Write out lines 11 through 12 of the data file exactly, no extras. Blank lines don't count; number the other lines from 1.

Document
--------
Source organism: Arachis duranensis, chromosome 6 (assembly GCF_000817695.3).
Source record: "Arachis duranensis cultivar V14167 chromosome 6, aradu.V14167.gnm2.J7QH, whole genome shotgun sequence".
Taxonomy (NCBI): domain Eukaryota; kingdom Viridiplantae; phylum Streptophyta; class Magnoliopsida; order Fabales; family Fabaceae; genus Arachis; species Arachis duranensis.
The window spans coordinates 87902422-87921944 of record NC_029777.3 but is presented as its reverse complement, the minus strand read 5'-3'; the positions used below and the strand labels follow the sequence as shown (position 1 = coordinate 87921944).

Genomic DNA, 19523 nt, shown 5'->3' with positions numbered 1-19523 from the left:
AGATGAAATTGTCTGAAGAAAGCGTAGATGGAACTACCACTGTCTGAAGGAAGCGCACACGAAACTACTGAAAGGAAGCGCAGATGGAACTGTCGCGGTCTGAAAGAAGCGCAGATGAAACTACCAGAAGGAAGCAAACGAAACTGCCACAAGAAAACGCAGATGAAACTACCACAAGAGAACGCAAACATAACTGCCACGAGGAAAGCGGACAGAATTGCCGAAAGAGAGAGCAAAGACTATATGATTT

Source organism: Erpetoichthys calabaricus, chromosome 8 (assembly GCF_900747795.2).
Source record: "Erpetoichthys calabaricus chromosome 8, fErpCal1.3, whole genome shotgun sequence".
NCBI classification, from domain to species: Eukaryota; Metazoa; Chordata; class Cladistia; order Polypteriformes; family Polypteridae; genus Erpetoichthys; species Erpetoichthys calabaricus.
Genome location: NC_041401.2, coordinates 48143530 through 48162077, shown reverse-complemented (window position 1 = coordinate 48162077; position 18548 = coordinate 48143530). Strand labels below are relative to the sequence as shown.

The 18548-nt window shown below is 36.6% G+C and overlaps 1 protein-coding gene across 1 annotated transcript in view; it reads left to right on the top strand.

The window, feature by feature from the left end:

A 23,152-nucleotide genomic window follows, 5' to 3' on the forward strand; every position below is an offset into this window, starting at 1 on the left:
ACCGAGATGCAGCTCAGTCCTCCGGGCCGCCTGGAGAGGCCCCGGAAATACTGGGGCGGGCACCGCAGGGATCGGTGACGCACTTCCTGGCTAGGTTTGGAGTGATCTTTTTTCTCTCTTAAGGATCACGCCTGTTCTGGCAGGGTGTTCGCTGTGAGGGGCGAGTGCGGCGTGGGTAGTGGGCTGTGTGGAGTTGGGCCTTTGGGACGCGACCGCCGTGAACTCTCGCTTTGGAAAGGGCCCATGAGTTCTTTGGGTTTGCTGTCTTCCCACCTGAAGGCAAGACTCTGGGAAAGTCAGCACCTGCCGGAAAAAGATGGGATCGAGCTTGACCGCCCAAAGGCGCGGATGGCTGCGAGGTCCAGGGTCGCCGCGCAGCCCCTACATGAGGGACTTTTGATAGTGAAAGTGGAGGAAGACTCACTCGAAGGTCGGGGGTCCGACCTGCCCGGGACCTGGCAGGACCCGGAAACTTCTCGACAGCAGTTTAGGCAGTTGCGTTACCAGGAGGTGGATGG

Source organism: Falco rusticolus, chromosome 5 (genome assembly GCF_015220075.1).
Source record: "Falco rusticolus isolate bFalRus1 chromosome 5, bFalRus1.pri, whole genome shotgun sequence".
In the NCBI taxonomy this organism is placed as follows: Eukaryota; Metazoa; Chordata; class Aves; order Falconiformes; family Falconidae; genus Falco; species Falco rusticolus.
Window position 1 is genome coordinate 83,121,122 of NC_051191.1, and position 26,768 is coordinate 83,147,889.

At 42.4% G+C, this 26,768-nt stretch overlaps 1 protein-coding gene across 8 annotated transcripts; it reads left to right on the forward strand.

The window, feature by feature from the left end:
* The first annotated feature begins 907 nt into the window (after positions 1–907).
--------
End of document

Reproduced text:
The 18548-nt window shown below is 36.6% G+C and overlaps 1 protein-coding gene across 1 annotated transcript in view; it reads left to right on the top strand.

The window, feature by feature from the left end: